Post-traumatic stress disorder (PTSD) is an anxiety disorder that affects individuals who have suffered severe traumas. Thoughts of the traumatic events can incite anxiety and even depression for several months or years. Symptoms vary from person to person, but may include:
- Invasive thoughts
- Feeling hyper-vigilant (on edge)
- Emotionally disengaged, insensitive and distant
- Poor boundaries
PTSD can affect both adults and children. It is especially common among individuals who have endured the death of a loved one, victimization, sexual abuse and physical assault, or suffered a near-death experience, such as car accidents and natural disasters. PTSD is also commonly found among military service men and women who have witnessed the fatalities and casualties of war. Specific statistics on the prevalence of PTSD can be found through The Anxiety and Depression Association of America.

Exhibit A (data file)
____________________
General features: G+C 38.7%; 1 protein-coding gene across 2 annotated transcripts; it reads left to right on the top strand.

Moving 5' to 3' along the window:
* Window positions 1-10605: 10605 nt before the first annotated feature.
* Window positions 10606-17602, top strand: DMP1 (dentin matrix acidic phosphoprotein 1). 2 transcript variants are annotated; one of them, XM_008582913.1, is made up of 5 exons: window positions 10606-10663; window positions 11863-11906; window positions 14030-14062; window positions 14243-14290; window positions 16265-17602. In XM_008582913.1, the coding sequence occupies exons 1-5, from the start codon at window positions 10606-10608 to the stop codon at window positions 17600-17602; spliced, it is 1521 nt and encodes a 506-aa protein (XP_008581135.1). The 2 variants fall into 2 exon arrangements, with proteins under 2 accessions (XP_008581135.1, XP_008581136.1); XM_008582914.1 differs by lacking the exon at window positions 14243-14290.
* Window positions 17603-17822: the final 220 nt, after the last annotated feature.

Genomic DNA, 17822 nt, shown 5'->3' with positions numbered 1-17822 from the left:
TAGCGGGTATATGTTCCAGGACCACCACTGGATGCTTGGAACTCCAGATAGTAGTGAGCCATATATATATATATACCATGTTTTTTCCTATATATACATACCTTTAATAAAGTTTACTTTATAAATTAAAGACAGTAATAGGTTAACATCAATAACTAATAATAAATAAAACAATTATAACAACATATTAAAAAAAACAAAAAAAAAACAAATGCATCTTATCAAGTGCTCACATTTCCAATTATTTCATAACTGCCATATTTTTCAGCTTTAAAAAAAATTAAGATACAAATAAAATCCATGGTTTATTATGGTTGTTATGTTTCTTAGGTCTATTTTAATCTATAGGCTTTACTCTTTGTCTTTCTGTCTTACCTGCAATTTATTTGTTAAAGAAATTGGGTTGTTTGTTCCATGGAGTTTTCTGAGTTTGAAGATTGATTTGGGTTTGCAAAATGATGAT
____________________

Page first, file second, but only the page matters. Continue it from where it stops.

Counseling for PTSD
It is important for trauma survivors to seek counseling for PTSD – regardless of how mild or severe symptoms may be. Therapy can help those with PTSD begin processing the traumatic events that occurred in the past, with discussion and confrontation of the stressful and fearful feelings associated with them. Overtime, counseling can alleviate anxiety associated with traumatic events, allowing individuals to move forward with their lives.
Counseling is also important for spouses and family members of people suffering from PTSD. Counseling provides education and support for the loved ones who must endure the changes that PTSD brings – including relationship issues, such as problems with trust and communication.
For more information about PTSD counseling and whether it’s right for you, contact our office.